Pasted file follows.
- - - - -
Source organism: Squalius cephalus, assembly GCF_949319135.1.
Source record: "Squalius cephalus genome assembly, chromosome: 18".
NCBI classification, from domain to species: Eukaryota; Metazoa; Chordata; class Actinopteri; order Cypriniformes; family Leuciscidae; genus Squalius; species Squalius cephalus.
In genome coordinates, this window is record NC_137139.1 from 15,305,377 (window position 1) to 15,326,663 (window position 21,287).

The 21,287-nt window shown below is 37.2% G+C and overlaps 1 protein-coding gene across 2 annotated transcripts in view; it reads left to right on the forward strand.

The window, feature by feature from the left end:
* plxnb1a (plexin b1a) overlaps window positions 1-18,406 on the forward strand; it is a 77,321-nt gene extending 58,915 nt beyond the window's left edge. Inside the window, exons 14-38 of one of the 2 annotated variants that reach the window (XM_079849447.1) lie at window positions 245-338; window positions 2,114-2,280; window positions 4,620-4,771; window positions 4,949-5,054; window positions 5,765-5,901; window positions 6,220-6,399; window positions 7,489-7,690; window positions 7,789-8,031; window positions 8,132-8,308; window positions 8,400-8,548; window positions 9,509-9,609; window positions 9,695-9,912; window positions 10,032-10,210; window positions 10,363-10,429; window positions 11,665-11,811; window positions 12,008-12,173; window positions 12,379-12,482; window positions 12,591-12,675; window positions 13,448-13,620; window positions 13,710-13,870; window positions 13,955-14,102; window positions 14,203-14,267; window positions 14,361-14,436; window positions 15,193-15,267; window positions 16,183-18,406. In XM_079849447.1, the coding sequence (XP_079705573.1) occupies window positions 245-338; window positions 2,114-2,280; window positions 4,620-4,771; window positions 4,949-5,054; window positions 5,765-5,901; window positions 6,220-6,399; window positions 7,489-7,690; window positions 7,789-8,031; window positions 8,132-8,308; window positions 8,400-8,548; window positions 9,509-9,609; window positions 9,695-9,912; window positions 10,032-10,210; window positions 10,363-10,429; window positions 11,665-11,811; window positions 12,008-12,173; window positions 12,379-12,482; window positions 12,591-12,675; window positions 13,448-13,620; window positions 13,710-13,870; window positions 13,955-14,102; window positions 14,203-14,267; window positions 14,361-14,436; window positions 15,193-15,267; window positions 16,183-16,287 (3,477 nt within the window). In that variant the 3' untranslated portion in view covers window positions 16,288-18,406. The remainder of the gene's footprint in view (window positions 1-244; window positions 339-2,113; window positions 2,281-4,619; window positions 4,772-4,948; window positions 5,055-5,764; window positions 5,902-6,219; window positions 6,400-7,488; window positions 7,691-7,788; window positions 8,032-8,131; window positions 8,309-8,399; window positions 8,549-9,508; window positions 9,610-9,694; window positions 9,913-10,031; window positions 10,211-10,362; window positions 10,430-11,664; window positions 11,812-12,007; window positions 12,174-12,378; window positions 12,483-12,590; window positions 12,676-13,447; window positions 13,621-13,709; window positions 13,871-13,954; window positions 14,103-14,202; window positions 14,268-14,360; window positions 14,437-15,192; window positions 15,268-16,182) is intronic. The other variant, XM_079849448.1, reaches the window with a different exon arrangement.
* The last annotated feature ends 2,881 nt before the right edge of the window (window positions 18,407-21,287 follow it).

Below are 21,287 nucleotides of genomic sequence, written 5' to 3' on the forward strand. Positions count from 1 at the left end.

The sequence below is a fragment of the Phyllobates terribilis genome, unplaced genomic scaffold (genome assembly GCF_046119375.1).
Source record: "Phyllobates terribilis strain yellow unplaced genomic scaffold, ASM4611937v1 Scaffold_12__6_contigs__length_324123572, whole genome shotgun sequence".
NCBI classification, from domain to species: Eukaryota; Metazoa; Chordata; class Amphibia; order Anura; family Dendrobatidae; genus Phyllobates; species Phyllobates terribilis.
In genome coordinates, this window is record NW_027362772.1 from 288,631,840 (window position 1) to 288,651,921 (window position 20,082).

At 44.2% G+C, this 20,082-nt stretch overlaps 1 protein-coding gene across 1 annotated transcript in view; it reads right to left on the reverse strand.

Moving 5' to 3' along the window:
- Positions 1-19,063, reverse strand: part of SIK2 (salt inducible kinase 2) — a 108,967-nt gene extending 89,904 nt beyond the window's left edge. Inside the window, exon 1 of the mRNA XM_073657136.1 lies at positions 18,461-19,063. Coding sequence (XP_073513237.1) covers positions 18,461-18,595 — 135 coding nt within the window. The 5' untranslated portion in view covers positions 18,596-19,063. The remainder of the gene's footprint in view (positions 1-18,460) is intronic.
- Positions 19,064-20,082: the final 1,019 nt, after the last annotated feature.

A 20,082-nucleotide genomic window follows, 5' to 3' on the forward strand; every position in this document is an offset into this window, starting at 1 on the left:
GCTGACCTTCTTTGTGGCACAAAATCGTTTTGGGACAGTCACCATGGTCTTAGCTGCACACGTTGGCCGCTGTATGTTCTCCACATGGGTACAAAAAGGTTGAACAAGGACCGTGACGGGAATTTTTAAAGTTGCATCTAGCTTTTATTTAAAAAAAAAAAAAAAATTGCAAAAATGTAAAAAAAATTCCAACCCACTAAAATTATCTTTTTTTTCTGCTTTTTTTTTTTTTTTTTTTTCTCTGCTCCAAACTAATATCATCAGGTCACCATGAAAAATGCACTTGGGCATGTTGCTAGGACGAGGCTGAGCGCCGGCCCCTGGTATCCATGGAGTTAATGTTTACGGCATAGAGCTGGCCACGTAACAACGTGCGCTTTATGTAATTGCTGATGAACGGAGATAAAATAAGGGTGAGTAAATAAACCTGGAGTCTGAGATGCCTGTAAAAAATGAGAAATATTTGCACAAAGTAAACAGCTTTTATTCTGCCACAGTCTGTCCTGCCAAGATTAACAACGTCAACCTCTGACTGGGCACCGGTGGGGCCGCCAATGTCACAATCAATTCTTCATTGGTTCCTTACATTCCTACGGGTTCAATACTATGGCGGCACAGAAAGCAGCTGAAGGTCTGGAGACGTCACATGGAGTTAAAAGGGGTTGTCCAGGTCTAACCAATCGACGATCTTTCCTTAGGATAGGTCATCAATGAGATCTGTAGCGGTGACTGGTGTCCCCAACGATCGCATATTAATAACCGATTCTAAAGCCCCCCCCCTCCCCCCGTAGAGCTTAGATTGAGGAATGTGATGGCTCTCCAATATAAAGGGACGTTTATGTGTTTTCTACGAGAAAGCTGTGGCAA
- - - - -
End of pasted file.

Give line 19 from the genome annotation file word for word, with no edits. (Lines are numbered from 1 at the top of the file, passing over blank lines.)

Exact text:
GCTGACCTTCTTTGTGGCACAAAATCGTTTTGGGACAGTCACCATGGTCTTAGCTGCACACGTTGGCCGCTGTATGTTCTCCACATGGGTACAAAAAGGTTGAACAAGGACCGTGACGGGAATTTTTAAAGTTGCATCTAGCTTTTATTTAAAAAAAAAAAAAAAATTGCAAAAATGTAAAAAAAATTCCAACCCACTAAAATTATCTTTTTTTTCTGCTTTTTTTTTTTTTTTTTTTTCTCTGCTCCAAACTAATATCATCAGGTCACCATGAAAAATGCACTTGGGCATGTTGCTAGGACGAGGCTGAGCGCCGGCCCCTGGTATCCATGGAGTTAATGTTTACGGCATAGAGCTGGCCACGTAACAACGTGCGCTTTATGTAATTGCTGATGAACGGAGATAAAATAAGGGTGAGTAAATAAACCTGGAGTCTGAGATGCCTGTAAAAAATGAGAAATATTTGCACAAAGTAAACAGCTTTTATTCTGCCACAGTCTGTCCTGCCAAGATTAACAACGTCAACCTCTGACTGGGCACCGGTGGGGCCGCCAATGTCACAATCAATTCTTCATTGGTTCCTTACATTCCTACGGGTTCAATACTATGGCGGCACAGAAAGCAGCTGAAGGTCTGGAGACGTCACATGGAGTTAAAAGGGGTTGTCCAGGTCTAACCAATCGACGATCTTTCCTTAGGATAGGTCATCAATGAGATCTGTAGCGGTGACTGGTGTCCCCAACGATCGCATATTAATAACCGATTCTAAAGCCCCCCCCCTCCCCCCGTAGAGCTTAGATTGAGGAATGTGATGGCTCTCCAATATAAAGGGACGTTTATGTGTTTTCTACGAGAAAGCTGTGGCAA